HomeNewsBriefBolivia Steps Up Fight Against Drugs in Amazon
BRIEF

Bolivia Steps Up Fight Against Drugs in Amazon

BOLIVIA / 17 OCT 2014 BY DAVID GAGNE EN

Bolivia's anti-drug task force has increased security operations to combat the growing presence of drug trafficking groups in the Amazon, a neglected but hugely strategic area for organized crime, not only in Bolivia, but also Peru, Brazil and Colombia. 

At a press conference on October 14, the head of Bolivia's Anti-Drug Trafficking Task Force (FELCN), Mario Centellas, revealed that security forces have intensified interdiction efforts in the Amazon region, destroying laboratories and seizing airplanes used to transport drugs, reported El Diario. He told reporters that the region's topography and lack of accessibility have facilitated drug trafficking and production.  

As an example, Centellas cited a FELCN operation on October 12 that resulted in the seizure of a drug plane and 102 kilos of cocaine in the department of Beni, which is part of Bolivia's Amazon basin. Four individuals were arrested during the operation, including one Brazilian, one Peruvian, and one Paraguayan.

The cocaine seized in the operation had been imported from Peru and was apparently due to be transported to Paraguay, Brazil, and Europe, reported La Prensa.

InSight Crime Analysis

FELCN's increased focus on the Amazon echoes similar security measures in other countries that have seen a growing organized crime threat in the Amazon region. In September, Peru declared a state of emergency in two Amazon districts to combat the rising level of drug trafficking in the jungle region. Later that month, the presidents of Colombia and Peru signed an agreement to strengthen security efforts in the Amazon to fight drug trafficking and illegal mining along their shared frontier. Brazil has also previously deployed large numbers of troops to the Amazon in order to crack down on criminal activity.

SEE ALSO: Coverage of Bolivia

The recent seizure in Beni highlights Bolivia's role as a drug transit hub in South America's emerging drug trafficking dynamic. As reported in InSight Crime's special series on Bolivian drug trafficking, increased security efforts in Colombia have pushed criminal organizations to migrate their operations to Bolivia, which lacks radars and other resources needed for interdiction. Field research conducted by InSight Crime revealed that large quantities of coca base are transported from Peru to Bolivia, where the substance is processed in cocaine laboratories run by Colombian drug trafficking groups before being shipped to Brazil -- home to the world's second largest consumer drug market

share icon icon icon

Was this content helpful?

We want to sustain Latin America’s largest organized crime database, but in order to do so, we need resources.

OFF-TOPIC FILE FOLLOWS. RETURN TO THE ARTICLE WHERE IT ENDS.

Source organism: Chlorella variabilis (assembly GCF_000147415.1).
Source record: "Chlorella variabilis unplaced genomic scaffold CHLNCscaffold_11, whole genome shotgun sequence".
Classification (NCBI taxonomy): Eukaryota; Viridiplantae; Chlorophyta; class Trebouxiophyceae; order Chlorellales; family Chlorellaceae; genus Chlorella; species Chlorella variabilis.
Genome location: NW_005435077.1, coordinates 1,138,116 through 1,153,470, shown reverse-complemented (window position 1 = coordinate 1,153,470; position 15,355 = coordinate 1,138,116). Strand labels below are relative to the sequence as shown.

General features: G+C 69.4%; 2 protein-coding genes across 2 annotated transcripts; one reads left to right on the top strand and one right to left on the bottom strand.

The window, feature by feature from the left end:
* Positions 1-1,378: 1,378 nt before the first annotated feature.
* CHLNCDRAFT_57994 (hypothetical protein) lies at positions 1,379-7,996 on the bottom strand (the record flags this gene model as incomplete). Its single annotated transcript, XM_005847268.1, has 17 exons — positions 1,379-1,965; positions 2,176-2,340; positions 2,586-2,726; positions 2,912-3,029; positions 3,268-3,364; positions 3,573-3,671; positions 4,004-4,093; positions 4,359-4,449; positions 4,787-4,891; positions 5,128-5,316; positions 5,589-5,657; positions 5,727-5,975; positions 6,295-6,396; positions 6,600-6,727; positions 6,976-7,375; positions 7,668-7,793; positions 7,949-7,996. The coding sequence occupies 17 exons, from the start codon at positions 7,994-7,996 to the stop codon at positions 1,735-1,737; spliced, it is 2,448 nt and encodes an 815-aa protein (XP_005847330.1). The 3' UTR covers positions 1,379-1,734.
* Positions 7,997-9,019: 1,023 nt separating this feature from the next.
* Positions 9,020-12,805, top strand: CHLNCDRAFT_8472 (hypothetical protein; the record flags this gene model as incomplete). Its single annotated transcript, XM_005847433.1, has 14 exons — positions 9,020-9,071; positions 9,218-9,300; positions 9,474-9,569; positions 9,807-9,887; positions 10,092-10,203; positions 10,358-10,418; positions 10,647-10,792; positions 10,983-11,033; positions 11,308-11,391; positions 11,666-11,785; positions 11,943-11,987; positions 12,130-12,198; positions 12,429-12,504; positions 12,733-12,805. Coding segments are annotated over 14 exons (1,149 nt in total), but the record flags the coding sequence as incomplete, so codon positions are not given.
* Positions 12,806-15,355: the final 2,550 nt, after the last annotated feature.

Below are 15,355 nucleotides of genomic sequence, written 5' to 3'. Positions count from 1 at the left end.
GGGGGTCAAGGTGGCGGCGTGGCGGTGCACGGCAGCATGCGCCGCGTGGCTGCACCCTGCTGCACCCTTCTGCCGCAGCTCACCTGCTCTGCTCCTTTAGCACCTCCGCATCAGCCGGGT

DONATE

What are your thoughts? Click here to send InSight Crime your comments.

We encourage readers to copy and distribute our work for non-commercial purposes, with attribution to InSight Crime in the byline and links to the original at both the top and bottom of the article. Check the Creative Commons website for more details of how to share our work, and please send us an email if you use an article.

Was this content helpful?

We want to sustain Latin America’s largest organized crime database, but in order to do so, we need resources.

DONATE

Related Content

BOLIVIA / 1 JAN 2015

Latin America is the most dangerous region in the world in terms of homicides and 2015 is unlikely to see…

BOLIVIA / 29 FEB 2016

Bolivian authorities have arrested Evo Morales' former mistress on corruption charges, in a politically charged case that has already…

COLOMBIA / 16 NOV 2015

The following passage explores how the process of fragmentation has changed Latin America's organized crime landscape, and what the implications…

About InSight Crime

THE ORGANIZATION

Combating Environmental Crime in Colombia

15 JUN 2021

InSight Crime presented findings from an investigation into the main criminal activities fueling environmental destruction in Colombia.

THE ORGANIZATION

Collaborating on Citizen Security Initiatives

8 JUN 2021

Co-director Steven Dudley worked with Chemonics, a DC-based development firm, to analyze the organization’s citizen security programs in Mexico.

THE ORGANIZATION

InSight Crime Deepens Its Connections with Universities

31 MAY 2021

A partnership with the University for Peace will complement InSight Crime’s research methodology and expertise on Costa Rica.

THE ORGANIZATION

With Support from USAID, InSight Crime Will Investigate Organized Crime in Haiti

31 MAY 2021

The project will seek to map out Haiti's principal criminal economies, profile the specific groups and actors, and detail their links to elements of the state.

THE ORGANIZATION

We Have Updated Our Website

4 FEB 2021

Welcome to our new home page. We have revamped the site to create a better display and reader experience.